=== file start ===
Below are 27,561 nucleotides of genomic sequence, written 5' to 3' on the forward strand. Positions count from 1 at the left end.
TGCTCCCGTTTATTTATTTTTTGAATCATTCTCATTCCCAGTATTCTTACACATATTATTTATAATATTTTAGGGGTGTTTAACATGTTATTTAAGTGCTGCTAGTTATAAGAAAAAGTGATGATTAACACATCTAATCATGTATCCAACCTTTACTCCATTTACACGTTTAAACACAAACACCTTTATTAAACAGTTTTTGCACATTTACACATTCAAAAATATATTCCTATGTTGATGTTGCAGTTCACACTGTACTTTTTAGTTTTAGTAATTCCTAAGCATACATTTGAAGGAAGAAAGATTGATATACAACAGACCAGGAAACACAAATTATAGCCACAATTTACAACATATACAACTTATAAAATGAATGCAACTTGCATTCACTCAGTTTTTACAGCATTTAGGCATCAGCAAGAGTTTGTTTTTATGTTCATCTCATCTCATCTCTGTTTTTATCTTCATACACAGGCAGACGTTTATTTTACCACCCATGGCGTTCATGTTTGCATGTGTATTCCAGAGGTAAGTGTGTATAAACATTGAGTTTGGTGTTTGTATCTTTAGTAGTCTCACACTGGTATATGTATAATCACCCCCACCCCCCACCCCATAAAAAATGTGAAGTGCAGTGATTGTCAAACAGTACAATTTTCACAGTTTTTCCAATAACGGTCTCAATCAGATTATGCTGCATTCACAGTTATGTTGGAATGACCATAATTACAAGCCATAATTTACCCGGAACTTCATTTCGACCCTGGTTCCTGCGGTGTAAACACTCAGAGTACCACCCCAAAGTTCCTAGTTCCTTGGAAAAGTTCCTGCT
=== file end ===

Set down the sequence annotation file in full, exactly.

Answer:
Below are 27,561 nucleotides of genomic sequence, written 5' to 3' on the forward strand. Positions count from 1 at the left end.
TGCTCCCGTTTATTTATTTTTTGAATCATTCTCATTCCCAGTATTCTTACACATATTATTTATAATATTTTAGGGGTGTTTAACATGTTATTTAAGTGCTGCTAGTTATAAGAAAAAGTGATGATTAACACATCTAATCATGTATCCAACCTTTACTCCATTTACACGTTTAAACACAAACACCTTTATTAAACAGTTTTTGCACATTTACACATTCAAAAATATATTCCTATGTTGATGTTGCAGTTCACACTGTACTTTTTAGTTTTAGTAATTCCTAAGCATACATTTGAAGGAAGAAAGATTGATATACAACAGACCAGGAAACACAAATTATAGCCACAATTTACAACATATACAACTTATAAAATGAATGCAACTTGCATTCACTCAGTTTTTACAGCATTTAGGCATCAGCAAGAGTTTGTTTTTATGTTCATCTCATCTCATCTCTGTTTTTATCTTCATACACAGGCAGACGTTTATTTTACCACCCATGGCGTTCATGTTTGCATGTGTATTCCAGAGGTAAGTGTGTATAAACATTGAGTTTGGTGTTTGTATCTTTAGTAGTCTCACACTGGTATATGTATAATCACCCCCACCCCCCACCCCATAAAAAATGTGAAGTGCAGTGATTGTCAAACAGTACAATTTTCACAGTTTTTCCAATAACGGTCTCAATCAGATTATGCTGCATTCACAGTTATGTTGGAATGACCATAATTACAAGCCATAATTTACCCGGAACTTCATTTCGACCCTGGTTCCTGCGGTGTAAACACTCAGAGTACCACCCCAAAGTTCCTAGTTCCTTGGAAAAGTTCCTGCT